Loading
Post office rate hike on mailings critical of homosexuals in the military overruled
Post office rate hike on mailings critical of homosexuals in the military overruled

.- National officials with the U.S. Postal Service have overruled a Colorado post office’s refusal to ship materials critical of homosexuals in the military at a reduced rate for non-profits. The local post office had claimed the material was “obscene” and incited resistance against the government.

The Family Research Institute (FRI) had produced a four-page newsletter with research and an interview with a female enlistee recalling her experiences with homosexuals in basic training. It also advertised that its latest statistical report about “rapes in the military” were available for $25.

While the organization claimed local Colorado Springs officials refused to mail out the newsletter, U.S. Postal Service community relations official Ron Perry said they did not refuse to mail it. According to KKTV.com, the office would not mail it at a reduced non-profit bulk rate because they believed it violated guidelines stated in the Domestic Mail Manual for obscene content.

“We have mailing standards that we have to uphold," Perry commented.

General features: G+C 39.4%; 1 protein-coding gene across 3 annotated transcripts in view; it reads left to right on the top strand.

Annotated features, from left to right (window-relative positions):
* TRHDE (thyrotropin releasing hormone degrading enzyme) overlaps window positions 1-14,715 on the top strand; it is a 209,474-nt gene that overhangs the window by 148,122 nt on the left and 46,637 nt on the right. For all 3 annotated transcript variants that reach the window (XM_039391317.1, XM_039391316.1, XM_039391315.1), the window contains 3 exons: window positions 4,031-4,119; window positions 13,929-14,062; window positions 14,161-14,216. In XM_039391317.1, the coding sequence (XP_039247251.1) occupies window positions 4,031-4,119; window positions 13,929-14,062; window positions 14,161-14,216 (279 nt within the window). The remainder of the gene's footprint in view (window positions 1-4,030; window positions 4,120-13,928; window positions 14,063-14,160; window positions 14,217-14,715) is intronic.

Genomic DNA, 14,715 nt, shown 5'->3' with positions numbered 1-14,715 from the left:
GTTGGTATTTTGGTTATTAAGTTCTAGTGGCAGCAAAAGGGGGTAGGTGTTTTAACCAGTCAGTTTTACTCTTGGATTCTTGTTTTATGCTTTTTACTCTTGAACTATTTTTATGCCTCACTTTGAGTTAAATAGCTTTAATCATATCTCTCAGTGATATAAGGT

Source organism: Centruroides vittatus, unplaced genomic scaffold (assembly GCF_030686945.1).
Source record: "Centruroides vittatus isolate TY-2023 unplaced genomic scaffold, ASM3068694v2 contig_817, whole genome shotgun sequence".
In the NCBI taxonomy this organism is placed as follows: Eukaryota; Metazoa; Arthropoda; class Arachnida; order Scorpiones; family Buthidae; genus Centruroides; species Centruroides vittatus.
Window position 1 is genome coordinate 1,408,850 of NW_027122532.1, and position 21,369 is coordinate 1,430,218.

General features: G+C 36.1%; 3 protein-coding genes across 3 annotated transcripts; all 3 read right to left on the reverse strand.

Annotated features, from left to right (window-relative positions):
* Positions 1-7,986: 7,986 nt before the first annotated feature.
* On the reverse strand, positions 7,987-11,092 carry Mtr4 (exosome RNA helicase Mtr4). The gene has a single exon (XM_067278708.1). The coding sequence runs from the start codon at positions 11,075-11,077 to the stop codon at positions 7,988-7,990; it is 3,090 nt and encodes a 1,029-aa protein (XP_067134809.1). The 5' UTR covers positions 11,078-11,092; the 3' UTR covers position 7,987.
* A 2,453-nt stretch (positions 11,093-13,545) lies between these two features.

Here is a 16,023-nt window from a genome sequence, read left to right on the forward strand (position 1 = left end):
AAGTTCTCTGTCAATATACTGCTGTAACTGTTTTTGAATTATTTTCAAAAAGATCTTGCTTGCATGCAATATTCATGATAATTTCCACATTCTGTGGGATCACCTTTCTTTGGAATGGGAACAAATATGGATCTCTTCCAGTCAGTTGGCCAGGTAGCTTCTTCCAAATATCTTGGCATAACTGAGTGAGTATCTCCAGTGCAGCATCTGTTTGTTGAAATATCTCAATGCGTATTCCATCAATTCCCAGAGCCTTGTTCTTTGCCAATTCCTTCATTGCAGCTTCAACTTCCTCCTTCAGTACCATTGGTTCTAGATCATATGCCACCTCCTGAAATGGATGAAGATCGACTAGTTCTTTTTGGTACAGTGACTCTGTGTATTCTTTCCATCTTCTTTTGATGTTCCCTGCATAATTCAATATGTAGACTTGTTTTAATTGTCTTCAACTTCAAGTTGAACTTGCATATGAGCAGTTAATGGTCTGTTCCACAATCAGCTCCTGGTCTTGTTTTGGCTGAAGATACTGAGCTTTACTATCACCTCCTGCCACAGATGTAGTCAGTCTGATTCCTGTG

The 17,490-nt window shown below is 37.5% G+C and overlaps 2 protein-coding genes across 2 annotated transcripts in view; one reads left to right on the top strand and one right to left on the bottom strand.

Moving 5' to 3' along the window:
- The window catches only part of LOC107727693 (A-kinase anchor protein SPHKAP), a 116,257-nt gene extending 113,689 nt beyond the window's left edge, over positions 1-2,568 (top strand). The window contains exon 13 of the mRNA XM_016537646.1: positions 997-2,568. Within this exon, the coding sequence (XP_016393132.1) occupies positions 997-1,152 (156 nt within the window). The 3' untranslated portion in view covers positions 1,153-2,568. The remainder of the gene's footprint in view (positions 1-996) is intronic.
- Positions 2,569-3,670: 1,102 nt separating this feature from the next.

FRI Chairman Dr. Paul Cameron countered that the content was acceptable.

"We're Americans,” said FRI Chairman Dr. Paul Cameron. “Where does the post office get off enforcing Obama's rules and thinking, on us, because we disagree with them."

On Wednesday the U.S. Postal Service Pricing and Classifications Board ruled that the mailing did not violate guidelines. FRI will be allowed to mail out their newsletter at the non-profit rate three cents less than the standard mailing rate.

The newsletter itself reprints a letter from retired U.S. Navy Capt. Lawrence R. Jefferis to Admiral Michael G. Mullen, Chairman of the Joint Chiefs of Staff. Capt. Jefferis, who served 31 years on active duty, warned about problems of sexual favoritism and misconduct.

He recounted that when he was executive officer of the USS Catamount in 1967, five of the ship’s Radarmen were exposed as part of a male prostitution ring. They told investigators that their instructors had convinced them they could augment their military pay by providing sexual services to homosexuals in San Francisco.

Capt. Jefferis also noted other requirements for enlistment and behavior, such as the Uniform Code of Military Justice’s proscription of unlawful cohabitation, adultery and prostitution.

“Minor criminal records are a bar to enlistment. Visible tattoos and piercings are not permitted. Are these aberrations more damning than sodomy? Is it your contention that cohabitors, adulterers, prostitutes, young men and women with tattoos, those with only GEDs, or the obese cannot serve as well as homosexuals?

“If we get to pick and choose which laws we uphold, which laws are next on the line to ignore?”

By way of example, he speculated that a serviceman or woman who has carnal relations with a minor could perform duties “as well, if not better, than a homosexual.”